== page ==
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Dynamics of mass transport during nanohole drilling by local droplet etching.

Heyn C, Bartsch T, Sanguinetti S, Jesson D, Hansen W - Nanoscale Res Lett (2015)

Bottom Line: This paper studies the droplet material removal experimentally and discusses the results in terms of a simple model.Under consideration of these results, a simple kinetic scaling model of the etching process is proposed that quantitatively reproduces experimental data on the hole depth as a function of the process temperature and deposited amount of droplet material.Furthermore, the depth dependence of the hole side-facet angle is analyzed.

View Article: PubMed Central - PubMed

Affiliation: Institut für Angewandte Physik, Universität Hamburg, Jungiusstr. 11, Hamburg, 20355 Germany.

ABSTRACT
Local droplet etching (LDE) utilizes metal droplets during molecular beam epitaxy for the self-assembled drilling of nanoholes into III/V semiconductor surfaces. An essential process during LDE is the removal of the deposited droplet material from its initial position during post-growth annealing. This paper studies the droplet material removal experimentally and discusses the results in terms of a simple model. The first set of experiments demonstrates that the droplet material is removed by detachment of atoms and spreading over the substrate surface. Further experiments establish that droplet etching requires a small arsenic background pressure to inhibit re-attachment of the detached atoms. Surfaces processed under completely minimized As pressure show no hole formation but instead a conservation of the initial droplets. Under consideration of these results, a simple kinetic scaling model of the etching process is proposed that quantitatively reproduces experimental data on the hole depth as a function of the process temperature and deposited amount of droplet material. Furthermore, the depth dependence of the hole side-facet angle is analyzed.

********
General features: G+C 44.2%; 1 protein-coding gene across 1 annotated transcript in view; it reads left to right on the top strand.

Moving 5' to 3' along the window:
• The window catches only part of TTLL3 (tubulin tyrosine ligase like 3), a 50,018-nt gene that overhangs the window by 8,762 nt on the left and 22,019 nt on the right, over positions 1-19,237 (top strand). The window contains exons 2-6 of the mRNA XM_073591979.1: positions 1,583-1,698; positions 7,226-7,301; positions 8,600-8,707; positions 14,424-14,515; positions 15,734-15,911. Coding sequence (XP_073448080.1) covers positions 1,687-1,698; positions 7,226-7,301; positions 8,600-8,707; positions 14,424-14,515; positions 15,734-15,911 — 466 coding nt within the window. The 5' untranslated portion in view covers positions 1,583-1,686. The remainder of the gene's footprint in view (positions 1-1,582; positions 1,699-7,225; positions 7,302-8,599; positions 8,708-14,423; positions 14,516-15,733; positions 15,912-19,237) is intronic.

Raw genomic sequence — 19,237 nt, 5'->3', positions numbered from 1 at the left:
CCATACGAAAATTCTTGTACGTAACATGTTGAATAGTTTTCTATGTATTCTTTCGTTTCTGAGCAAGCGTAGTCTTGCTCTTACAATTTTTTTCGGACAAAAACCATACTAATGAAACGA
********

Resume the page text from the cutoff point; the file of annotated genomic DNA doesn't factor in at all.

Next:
No MeSH data available.


Related in: MedlinePlus

Example for the transformation of as-grown droplets into nanoholes with walls during post-growth annealing. (a) AFM micrograph of a GaAs surface with droplets after deposition of 2.0 ML of Ga at T=650°C without annealing together with a perspective view and linescans of a single droplet. (b) GaAs surface with nanoholes after Ga droplet deposition and 120-s annealing.
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Fig1: Example for the transformation of as-grown droplets into nanoholes with walls during post-growth annealing. (a) AFM micrograph of a GaAs surface with droplets after deposition of 2.0 ML of Ga at T=650°C without annealing together with a perspective view and linescans of a single droplet. (b) GaAs surface with nanoholes after Ga droplet deposition and 120-s annealing.

Mentions: After deposition, the material localized in the droplets is functionalized for nanostructure creation. In the most widely used approach, group III metal droplets are crystallized under a group V atmosphere to form III/V semiconductor quantum dots [6-10], quantum dot molecules [12], or quantum ring complexes [13-17]. An alternative approach using a low group V flux is the local droplet etching (LDE), where group III metal droplets drill nanoholes into III/V-semiconductor surfaces [18-25]. An example for a surface with nanoholes after droplet etching is shown in Figure 1b.Figure 1